CARSON CITY — Nevada law would codify medical standards for determining when a patient is brain dead under a bill previously approved by the Assembly and heard Monday by a Senate committee.
“What we’re trying to do here is make it very clear and also update how we do this, from relatively old and, if I might say, antiquated terms to what is current science and technology today,” Assembly Majority Whip Michael Sprinkle, D-Sparks, told members of the Senate Health and Human Services Committee.
Sprinkle is the sponsor of Assembly Bill 424, which stems from the tragic case of Aden Hailu, a 20-year-old Las Vegas woman who attended the University of Nevada, Reno.
Hailu went to Saint Mary’s Hospital in April 2015 with abdominal pain. During exploratory surgery, doctors said she suffered extremely low blood pressure and lack of oxygen to the brain. She never regained consciousness.
A neurologist declared her brain dead in late May, and doctors notified her father they intended to remove her from life support. Hailu’s father sought a restraining order.
The case went to the Nevada Supreme Court, which ruled standards used by the hospital to determine brain death might not satisfy state legal requirements. Justices unanimously ordered Hailu kept on machines pending further court hearings, but Hailu died in January 2016.
Sprinkle said Nevada would be the first state in the nation to codify brain death requirements and protocols if the bill is passed and signed by the governor.
Dan Musgrove, representing Valley Health Systems, said AB424 makes it clear a determination of death is a clinical decision made by a doctor in accordance with guidelines set by the American Academy of Neurology for adults and the Pediatric Section of the Society of Critical Care Medicine for children and infants.
Dr. David Greer, a professor of neurology and neurosurgery at Yale University and the senior author of the current AAN guidelines, spoke in favor of the bill and applauded a provision that would recognize updated standards in the future.
The measure states that consent of family or an authorized representative would not be required to declare someone brain dead.
The bill also would prohibit withdrawal of life-sustaining efforts if the patient is pregnant and the fetus could survive with continued treatment. If the person is an organ donor, organ-sustaining treatment could continue until organs are harvested.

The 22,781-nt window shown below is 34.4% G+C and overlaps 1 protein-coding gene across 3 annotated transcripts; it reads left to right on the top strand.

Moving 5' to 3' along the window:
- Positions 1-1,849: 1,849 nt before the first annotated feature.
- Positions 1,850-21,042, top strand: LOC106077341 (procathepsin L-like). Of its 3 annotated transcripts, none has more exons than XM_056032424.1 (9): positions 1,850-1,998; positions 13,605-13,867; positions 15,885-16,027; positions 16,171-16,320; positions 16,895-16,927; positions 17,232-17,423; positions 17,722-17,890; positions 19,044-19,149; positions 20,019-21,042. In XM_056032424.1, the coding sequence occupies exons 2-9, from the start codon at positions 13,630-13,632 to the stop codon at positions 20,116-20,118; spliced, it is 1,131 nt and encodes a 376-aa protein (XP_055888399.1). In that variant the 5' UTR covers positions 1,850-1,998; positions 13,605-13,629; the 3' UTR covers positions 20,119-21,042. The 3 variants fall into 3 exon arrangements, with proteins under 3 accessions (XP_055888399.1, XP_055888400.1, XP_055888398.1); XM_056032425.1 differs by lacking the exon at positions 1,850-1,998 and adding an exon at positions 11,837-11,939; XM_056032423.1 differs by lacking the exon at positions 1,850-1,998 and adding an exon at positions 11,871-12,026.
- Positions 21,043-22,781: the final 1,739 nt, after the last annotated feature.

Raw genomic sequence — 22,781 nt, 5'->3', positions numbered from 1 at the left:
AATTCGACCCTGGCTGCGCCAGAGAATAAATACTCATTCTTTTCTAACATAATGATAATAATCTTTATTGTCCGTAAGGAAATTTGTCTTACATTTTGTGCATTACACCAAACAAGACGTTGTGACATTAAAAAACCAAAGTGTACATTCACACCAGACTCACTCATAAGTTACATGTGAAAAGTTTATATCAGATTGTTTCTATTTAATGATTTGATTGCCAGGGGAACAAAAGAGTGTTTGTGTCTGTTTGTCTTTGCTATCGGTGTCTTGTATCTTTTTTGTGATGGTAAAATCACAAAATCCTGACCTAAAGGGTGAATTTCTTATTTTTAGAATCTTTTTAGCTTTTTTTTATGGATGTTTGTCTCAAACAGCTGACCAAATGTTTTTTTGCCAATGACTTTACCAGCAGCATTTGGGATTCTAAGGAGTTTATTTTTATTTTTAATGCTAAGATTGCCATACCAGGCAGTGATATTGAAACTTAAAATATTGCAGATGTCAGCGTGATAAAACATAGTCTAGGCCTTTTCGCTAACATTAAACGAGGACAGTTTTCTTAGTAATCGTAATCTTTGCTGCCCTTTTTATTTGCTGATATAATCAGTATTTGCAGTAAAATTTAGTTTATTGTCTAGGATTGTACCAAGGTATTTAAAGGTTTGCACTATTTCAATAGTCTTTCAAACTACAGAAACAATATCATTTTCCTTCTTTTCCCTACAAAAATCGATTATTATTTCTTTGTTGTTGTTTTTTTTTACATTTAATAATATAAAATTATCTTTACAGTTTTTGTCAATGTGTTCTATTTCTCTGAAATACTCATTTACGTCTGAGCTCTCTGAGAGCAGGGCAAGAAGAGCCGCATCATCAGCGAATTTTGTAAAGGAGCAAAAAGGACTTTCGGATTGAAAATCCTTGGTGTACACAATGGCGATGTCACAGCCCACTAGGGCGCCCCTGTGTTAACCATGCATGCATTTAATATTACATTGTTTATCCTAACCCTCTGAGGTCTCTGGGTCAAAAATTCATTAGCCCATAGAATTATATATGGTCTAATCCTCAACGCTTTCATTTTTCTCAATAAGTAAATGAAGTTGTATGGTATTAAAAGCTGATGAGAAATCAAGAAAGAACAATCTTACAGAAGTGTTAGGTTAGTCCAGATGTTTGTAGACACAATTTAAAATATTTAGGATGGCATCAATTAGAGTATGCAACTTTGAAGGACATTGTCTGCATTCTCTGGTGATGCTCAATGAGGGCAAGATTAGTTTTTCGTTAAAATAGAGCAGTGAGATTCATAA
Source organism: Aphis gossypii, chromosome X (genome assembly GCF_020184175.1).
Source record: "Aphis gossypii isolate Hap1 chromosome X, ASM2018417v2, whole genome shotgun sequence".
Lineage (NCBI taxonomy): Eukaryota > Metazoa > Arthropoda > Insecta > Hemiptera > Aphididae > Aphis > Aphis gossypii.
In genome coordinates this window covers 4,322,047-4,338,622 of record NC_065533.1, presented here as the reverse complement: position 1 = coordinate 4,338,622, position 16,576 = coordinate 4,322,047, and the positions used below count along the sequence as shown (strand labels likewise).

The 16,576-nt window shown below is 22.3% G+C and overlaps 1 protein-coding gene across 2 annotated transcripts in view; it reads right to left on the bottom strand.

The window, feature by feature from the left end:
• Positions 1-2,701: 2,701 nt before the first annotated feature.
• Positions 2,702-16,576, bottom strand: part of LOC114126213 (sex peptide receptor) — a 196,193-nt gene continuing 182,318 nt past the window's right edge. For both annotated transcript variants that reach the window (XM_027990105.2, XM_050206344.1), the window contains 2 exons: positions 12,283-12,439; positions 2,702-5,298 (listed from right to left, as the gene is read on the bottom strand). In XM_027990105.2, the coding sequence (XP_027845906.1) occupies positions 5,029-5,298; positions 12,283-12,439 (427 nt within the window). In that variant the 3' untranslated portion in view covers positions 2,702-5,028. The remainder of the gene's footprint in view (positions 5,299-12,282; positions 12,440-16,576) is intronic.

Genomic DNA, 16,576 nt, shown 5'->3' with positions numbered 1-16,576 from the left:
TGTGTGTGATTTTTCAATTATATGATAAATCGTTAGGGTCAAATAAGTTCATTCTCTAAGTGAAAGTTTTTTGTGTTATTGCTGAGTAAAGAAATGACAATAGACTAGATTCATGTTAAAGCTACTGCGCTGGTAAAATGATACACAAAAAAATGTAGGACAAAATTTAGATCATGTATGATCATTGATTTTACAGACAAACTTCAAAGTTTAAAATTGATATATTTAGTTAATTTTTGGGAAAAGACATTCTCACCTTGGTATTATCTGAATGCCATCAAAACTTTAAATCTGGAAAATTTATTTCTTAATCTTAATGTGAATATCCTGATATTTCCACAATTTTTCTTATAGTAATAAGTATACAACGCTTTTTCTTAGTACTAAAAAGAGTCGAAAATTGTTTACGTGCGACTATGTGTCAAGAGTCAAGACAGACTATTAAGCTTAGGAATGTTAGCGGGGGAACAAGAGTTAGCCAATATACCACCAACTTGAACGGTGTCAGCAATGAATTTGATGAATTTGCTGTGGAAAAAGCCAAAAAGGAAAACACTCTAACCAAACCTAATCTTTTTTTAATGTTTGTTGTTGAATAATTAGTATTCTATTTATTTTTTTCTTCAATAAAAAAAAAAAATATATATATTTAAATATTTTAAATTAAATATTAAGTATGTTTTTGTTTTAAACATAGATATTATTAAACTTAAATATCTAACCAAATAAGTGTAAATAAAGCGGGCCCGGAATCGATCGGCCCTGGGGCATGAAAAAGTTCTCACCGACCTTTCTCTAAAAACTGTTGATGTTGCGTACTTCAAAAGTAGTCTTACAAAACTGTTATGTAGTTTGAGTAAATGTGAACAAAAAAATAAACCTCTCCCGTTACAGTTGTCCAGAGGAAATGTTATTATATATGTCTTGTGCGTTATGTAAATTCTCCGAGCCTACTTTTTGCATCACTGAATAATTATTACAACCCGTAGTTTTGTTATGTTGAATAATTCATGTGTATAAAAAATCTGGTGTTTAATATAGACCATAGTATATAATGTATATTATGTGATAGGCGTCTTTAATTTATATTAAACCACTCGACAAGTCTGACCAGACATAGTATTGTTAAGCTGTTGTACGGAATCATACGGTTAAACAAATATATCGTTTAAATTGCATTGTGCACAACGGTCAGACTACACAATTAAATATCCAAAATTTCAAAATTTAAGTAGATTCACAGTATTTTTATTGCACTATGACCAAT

Representatives of organ donation networks asked for an amendment clarifying one section of the bill that says hospitals would have to make “reasonable efforts” to inform families they could be responsible for costs if life-sustaining treatment is continued after a determination of death is made.
Jason Guinasso, a Reno lawyer with Donor Network West, said the organ donation network pays those expenses.
“Our families need to understand that once they decide to provide the gift of life, they are not going to be responsible for these charges,” he said.
The committee took no action on the bill Monday.
Contact Sandra Chereb at email@example.com or 775-461-3821. Follow @SandraChereb on Twitter.
Key provisions of Assembly Bill 424 to determine when someone is brain dead:
— Adopts guidelines as set by the American Academy of Neurology for adults; and the Pediatric Section of the Society of Critical Care Medicine for children and infants.
— Does not require consent of patient’s family or authorized representative.
— Prohibits withholding life-sustaining treatment if the person is pregnant and it is probable the fetus will develop to the point of live birth with ongoing treatment.
— If the person is an organ donor, prohibits withholding organ-sustaining treatment until organs can be harvested.